SCHOHARIE COUNTY, N.Y. (NEWS10) — A company operating two summer camps in Schoharie County faces more than $60,000 in fines after local officials say the camps have been violating coronavirus restrictions. Director of Schoharie County Public Health Dr. Amy Gildemeister says they’ve been trying to shut down The Zone Boys Camp and The Zone Girls Camp for more than two weeks.

“We started receiving numerous complaints shortly after we permitted The Zone to open as a temporary residence hotel facility,” Gildemeister says.

“The neighbors were saying there were large numbers of people there, that they were not observing COVID-19 restrictions. We also received a complaint from a parent of someone who was staying there who suggested that there were cases of illness at The Zone,” she goes on to say.

She confirms the county issued a permit and accepted a health and safety plan from The Zone camps for them to operate strictly with families and of-age guests. She says when inspectors visited to investigate complaints from community members, they found dozens of minors without parents.

“That was a concern for us, because The Zone is not supposed to be operating as a children’s camp,” Gildemeister explains to NEWS10’s Mikhaela Singleton. “It became clear to us they were not adhering to the safety plan they submitted to us.”

“They are being jeopardized by being allowed to be in the camp, and we have seen that some of them don’t have masks on and they are very close. There’s not that six feet separation between them,” says Jefferson Town Supervisor Peggy Hait.

Hait also says she’s received reports and witnessed children leaving the facilities to take trips around the county as recently as Sunday afternoon.

“There were about 60 of the kids were out riding bikes down Shew Hollow Road, which runs from Route 10 to Route 30 here in Schoharie County. One car was leading, there was one car in the middle, and then behind the bikers was The Zone vehicle which made it obvious to us that those children were coming from the boys camp,” she describes.

“Our neighbors are very concerned about catching this virus. You know, in Schoharie County our numbers are very low, so a crowded gathering and not following protocols, I mean it is a big concern for us,” Hait goes on to say.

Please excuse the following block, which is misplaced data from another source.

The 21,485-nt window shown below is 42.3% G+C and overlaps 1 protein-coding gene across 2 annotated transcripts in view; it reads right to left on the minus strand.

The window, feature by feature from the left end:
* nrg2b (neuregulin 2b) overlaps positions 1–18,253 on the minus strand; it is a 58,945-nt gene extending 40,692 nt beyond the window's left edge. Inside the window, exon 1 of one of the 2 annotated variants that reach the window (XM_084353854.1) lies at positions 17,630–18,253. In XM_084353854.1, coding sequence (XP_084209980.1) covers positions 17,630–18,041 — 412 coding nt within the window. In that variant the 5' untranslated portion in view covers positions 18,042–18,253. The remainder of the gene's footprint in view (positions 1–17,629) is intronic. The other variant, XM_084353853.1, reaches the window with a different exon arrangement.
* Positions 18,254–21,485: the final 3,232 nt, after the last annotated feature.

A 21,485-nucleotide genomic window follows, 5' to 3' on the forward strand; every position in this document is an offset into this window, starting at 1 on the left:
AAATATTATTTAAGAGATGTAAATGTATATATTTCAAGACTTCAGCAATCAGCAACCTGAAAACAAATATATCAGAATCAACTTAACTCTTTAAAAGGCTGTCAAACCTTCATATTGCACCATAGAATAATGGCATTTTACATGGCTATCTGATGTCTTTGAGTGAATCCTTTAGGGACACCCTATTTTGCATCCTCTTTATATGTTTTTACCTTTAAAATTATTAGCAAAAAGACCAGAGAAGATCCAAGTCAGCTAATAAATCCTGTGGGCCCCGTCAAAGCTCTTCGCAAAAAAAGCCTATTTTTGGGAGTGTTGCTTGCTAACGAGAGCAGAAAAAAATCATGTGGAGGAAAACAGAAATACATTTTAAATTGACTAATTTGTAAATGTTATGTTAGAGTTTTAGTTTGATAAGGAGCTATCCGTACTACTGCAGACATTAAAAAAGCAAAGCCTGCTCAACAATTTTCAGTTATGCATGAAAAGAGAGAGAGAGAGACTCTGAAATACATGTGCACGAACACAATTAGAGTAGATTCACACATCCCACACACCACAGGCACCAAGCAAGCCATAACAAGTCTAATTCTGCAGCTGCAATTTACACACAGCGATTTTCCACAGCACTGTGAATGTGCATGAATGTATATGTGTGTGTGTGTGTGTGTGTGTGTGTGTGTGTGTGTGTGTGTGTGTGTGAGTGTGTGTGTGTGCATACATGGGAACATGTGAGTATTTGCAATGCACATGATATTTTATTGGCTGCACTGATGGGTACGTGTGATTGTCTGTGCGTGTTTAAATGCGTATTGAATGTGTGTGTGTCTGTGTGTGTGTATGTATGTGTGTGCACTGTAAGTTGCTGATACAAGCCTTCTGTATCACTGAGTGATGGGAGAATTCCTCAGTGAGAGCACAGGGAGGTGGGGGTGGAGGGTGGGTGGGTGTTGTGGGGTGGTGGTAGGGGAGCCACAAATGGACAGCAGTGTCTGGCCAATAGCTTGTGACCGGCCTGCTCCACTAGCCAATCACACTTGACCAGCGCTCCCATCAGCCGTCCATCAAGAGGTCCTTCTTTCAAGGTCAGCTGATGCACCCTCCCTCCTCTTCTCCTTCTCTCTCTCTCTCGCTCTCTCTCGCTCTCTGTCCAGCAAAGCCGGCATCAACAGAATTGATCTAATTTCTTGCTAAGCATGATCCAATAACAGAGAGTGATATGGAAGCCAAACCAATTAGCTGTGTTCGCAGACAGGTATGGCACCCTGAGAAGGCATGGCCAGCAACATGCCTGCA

Gildemeister confirms The Zone camps were issued a cease and desist on July 29, and deferred an order to vacate the premises to August 2, to allow the campers and staff to observe the Sabbath. The camps are centered around Orthodox Jewish heritage and are operated by the New Jersey company Oorah.

They’ve now been cited for every day they stayed open in violation, totaling more than $60,000 as of Tuesday.

When NEWS10 visited The Zone Boy’s Camp on Tuesday afternoon, we were initially met with resistance to our presence and shooting video. We were also told the executive director, Avrohom Brog, was unavailable to speak on the camps operations.

Finally, we were directed to a long time volunteer who claims there are no campers or activities this summer.

“The camp is now strictly, only the campgrounds, our only families that are here in a caretaking position,” says Ralph Zucker, the designated spokesperson for The Zone.

In addition to denying the facilities are operating as their normal summer sleepaway camps, Zucker says both The Zone Boys and Girls camps have a system for keeping their guests safe from coronavirus.

“You see this emerald bracelet here?” he asks while holding up his arm to show a disposable wristband. “My wife and I are the only ones with emerald bracelets, that indicates to others we are a husband and wife and therefore don’t need to socially distance from each other. Same with our other guests, they all have wristbands to help the children understand they’re safe with their families and who they can and can’t play with.”